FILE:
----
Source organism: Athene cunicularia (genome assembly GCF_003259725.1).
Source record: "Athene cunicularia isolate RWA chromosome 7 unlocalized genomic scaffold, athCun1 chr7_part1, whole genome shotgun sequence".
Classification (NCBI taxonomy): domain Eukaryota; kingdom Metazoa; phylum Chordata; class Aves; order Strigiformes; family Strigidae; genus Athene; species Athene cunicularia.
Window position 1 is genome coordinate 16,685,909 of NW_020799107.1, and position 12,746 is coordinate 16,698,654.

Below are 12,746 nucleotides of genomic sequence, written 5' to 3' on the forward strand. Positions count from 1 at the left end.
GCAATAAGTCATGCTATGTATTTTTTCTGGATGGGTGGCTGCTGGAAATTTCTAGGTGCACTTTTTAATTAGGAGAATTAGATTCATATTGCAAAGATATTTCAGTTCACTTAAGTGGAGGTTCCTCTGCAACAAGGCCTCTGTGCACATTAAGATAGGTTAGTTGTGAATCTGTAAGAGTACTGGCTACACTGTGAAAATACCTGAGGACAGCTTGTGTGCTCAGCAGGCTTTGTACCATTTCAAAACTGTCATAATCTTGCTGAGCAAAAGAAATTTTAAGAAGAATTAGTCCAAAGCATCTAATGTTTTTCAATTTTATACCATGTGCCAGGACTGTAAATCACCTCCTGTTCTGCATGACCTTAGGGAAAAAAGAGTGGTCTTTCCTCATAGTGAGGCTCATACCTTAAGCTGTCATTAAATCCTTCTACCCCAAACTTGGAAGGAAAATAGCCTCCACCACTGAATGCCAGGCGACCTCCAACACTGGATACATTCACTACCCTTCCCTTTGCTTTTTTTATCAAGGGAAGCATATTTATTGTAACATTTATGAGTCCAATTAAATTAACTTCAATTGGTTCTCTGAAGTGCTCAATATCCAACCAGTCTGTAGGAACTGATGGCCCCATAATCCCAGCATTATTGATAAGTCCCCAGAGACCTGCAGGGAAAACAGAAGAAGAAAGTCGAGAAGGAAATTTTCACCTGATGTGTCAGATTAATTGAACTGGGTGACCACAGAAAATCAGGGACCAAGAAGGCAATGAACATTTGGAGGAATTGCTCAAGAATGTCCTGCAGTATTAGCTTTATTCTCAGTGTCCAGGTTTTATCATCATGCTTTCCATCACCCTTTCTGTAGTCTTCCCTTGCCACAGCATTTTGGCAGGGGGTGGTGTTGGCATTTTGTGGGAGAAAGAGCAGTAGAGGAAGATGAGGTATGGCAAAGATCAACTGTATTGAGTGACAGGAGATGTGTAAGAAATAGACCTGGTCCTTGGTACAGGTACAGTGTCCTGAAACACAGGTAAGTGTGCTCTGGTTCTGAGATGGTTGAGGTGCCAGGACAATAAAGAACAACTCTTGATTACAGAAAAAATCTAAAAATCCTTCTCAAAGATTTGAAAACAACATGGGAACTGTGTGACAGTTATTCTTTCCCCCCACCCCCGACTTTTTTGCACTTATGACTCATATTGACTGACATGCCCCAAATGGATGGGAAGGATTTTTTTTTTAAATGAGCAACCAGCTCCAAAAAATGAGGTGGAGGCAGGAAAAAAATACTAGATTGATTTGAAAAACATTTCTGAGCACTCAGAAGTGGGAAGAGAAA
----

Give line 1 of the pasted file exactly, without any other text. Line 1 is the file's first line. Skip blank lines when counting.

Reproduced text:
Source organism: Athene cunicularia (genome assembly GCF_003259725.1).